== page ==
This Feeling

Tuesday, March 07, 2017

Album Review :: Sonic Jesus - Grace




Album

Sonic Jesus

Grace

March 10 2017 (Fuzz Club Records) 

7.5/10

Words: Richard O’Hagan

What’s in a name? That’s probably not a question which Italian multi-instrumentalist Tiziano Veronese asked himself before deciding to perform under a moniker which does pretty much suggest that he’s the metaphysical offspring of Brian Eno, Kevin Shields and Delia Derbyshire.

Needless to say, that’s not a description which Veronese finds very easy to live up to, but on the other hand there is something beautiful and charming amidst the dark noise which he creates. Everything on ‘Grace’ comes served with a low, growling, bassline and pounding drums, over which Veronese’s distorted vocals make him sound like a soap opera character having a nervous breakdown. And yet one of the most interesting things about this record is that no two songs truly sound the same.

Opener ‘I’m In Grace’ is so heavy and spiritual that it could be a newly ordained priest happily swimming in treacle, whilst ‘Modern Model’ is disconcertingly light on its feet before gradually getting deeper and darker, as Veronese mutters about healing sorrows. Similarly, ‘Outdoors’ is defiantly uptempo, with a nice piano melody buried in there, but best of all is ‘Space Heels’, which could be a forgotten Joy Division classic; it’s the one song where you can say that all of the parts of Veronese’s ambition finally mesh together.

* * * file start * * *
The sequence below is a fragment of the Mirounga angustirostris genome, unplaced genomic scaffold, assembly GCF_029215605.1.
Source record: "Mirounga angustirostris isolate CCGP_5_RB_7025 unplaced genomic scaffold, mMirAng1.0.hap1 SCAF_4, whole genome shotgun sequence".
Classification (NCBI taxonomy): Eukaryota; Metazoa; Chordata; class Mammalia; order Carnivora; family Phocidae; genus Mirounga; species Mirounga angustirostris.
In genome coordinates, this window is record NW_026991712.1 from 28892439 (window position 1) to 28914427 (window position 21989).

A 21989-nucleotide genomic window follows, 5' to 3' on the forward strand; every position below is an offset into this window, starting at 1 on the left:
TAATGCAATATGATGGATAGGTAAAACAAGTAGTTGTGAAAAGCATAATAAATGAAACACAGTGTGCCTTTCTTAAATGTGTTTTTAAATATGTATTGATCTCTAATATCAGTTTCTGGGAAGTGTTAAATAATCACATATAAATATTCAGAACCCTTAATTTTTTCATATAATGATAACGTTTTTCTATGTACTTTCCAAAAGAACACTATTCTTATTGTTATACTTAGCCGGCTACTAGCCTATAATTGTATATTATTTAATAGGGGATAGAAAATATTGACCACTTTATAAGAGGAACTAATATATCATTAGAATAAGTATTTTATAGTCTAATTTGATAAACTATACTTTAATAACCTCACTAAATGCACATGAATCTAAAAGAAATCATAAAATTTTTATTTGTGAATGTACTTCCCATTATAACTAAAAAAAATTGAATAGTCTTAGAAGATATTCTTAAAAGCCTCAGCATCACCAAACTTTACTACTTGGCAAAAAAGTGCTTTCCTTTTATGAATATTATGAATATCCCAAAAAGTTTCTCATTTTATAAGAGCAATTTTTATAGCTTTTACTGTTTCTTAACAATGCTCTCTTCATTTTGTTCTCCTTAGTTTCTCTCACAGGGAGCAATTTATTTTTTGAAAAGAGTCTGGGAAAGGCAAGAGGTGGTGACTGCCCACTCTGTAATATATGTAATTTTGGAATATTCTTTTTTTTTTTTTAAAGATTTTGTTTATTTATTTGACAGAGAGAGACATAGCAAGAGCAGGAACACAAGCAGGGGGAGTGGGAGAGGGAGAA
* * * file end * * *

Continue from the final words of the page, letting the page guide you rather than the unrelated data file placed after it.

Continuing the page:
There’s one fly in the ointment, though. The lyrics to Sonic Jesus’ music are apparently not written by Veronese himself, but by touring guitarist Marco Barzetti – and it is as if Veronese either doesn’t have enough confidence in them, or in his own command of English, to sing them. Too often you can catch the first part of a line but not the conclusion, and it’s bloody frustrating. Nowhere is this more apparent than on ‘Funeral Party’, a fast-paced, Editors-esque, number which would be superb if Veronese didn’t keep repeating "inside we’re always…" and then mumbling to himself. Inside you’re always what, mate? Happy? Depressed? Squishier than on the outside? JUST TELL US!

If we were judging this album purely on the music alone it would definitely merit a higher mark, but we’ve knocked at least one off for just being too obscure and annoying.

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